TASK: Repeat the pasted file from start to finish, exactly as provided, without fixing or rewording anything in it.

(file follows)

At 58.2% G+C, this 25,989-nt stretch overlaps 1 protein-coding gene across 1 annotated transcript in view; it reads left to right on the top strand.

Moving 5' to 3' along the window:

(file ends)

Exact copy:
At 58.2% G+C, this 25,989-nt stretch overlaps 1 protein-coding gene across 1 annotated transcript in view; it reads left to right on the top strand.

Moving 5' to 3' along the window: